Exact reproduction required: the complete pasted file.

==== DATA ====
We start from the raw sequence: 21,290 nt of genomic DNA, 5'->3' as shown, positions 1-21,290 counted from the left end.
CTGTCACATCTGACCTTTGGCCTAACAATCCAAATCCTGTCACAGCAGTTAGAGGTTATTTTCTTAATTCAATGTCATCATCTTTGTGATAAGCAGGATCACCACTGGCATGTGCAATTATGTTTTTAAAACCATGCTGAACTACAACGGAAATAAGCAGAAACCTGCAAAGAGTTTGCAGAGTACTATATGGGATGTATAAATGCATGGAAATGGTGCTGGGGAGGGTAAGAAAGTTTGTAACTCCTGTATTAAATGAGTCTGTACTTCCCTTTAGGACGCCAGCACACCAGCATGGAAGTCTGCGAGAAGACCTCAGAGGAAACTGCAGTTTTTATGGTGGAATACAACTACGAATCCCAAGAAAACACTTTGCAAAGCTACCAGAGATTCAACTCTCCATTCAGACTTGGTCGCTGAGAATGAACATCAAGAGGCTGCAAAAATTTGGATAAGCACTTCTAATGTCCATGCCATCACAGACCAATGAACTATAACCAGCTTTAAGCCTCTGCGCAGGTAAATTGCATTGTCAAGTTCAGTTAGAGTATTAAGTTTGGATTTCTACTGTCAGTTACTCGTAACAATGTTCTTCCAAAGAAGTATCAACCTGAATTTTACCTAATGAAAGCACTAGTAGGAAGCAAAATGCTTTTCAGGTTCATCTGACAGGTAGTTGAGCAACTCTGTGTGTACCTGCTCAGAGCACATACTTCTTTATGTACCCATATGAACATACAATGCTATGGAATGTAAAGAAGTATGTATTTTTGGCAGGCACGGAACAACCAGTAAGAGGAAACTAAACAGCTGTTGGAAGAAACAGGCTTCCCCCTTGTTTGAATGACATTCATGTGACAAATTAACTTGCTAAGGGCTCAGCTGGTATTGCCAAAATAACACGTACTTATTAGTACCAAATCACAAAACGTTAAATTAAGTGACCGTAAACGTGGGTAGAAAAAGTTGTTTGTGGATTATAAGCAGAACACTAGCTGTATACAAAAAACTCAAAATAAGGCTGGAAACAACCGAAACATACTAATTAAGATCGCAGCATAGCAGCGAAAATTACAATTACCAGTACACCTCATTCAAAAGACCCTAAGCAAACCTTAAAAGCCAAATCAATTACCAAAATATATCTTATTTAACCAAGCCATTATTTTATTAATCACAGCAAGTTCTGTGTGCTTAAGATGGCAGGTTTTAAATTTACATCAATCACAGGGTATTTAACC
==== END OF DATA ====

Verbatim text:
We start from the raw sequence: 21,290 nt of genomic DNA, 5'->3' as shown, positions 1-21,290 counted from the left end.
CTGTCACATCTGACCTTTGGCCTAACAATCCAAATCCTGTCACAGCAGTTAGAGGTTATTTTCTTAATTCAATGTCATCATCTTTGTGATAAGCAGGATCACCACTGGCATGTGCAATTATGTTTTTAAAACCATGCTGAACTACAACGGAAATAAGCAGAAACCTGCAAAGAGTTTGCAGAGTACTATATGGGATGTATAAATGCATGGAAATGGTGCTGGGGAGGGTAAGAAAGTTTGTAACTCCTGTATTAAATGAGTCTGTACTTCCCTTTAGGACGCCAGCACACCAGCATGGAAGTCTGCGAGAAGACCTCAGAGGAAACTGCAGTTTTTATGGTGGAATACAACTACGAATCCCAAGAAAACACTTTGCAAAGCTACCAGAGATTCAACTCTCCATTCAGACTTGGTCGCTGAGAATGAACATCAAGAGGCTGCAAAAATTTGGATAAGCACTTCTAATGTCCATGCCATCACAGACCAATGAACTATAACCAGCTTTAAGCCTCTGCGCAGGTAAATTGCATTGTCAAGTTCAGTTAGAGTATTAAGTTTGGATTTCTACTGTCAGTTACTCGTAACAATGTTCTTCCAAAGAAGTATCAACCTGAATTTTACCTAATGAAAGCACTAGTAGGAAGCAAAATGCTTTTCAGGTTCATCTGACAGGTAGTTGAGCAACTCTGTGTGTACCTGCTCAGAGCACATACTTCTTTATGTACCCATATGAACATACAATGCTATGGAATGTAAAGAAGTATGTATTTTTGGCAGGCACGGAACAACCAGTAAGAGGAAACTAAACAGCTGTTGGAAGAAACAGGCTTCCCCCTTGTTTGAATGACATTCATGTGACAAATTAACTTGCTAAGGGCTCAGCTGGTATTGCCAAAATAACACGTACTTATTAGTACCAAATCACAAAACGTTAAATTAAGTGACCGTAAACGTGGGTAGAAAAAGTTGTTTGTGGATTATAAGCAGAACACTAGCTGTATACAAAAAACTCAAAATAAGGCTGGAAACAACCGAAACATACTAATTAAGATCGCAGCATAGCAGCGAAAATTACAATTACCAGTACACCTCATTCAAAAGACCCTAAGCAAACCTTAAAAGCCAAATCAATTACCAAAATATATCTTATTTAACCAAGCCATTATTTTATTAATCACAGCAAGTTCTGTGTGCTTAAGATGGCAGGTTTTAAATTTACATCAATCACAGGGTATTTAACC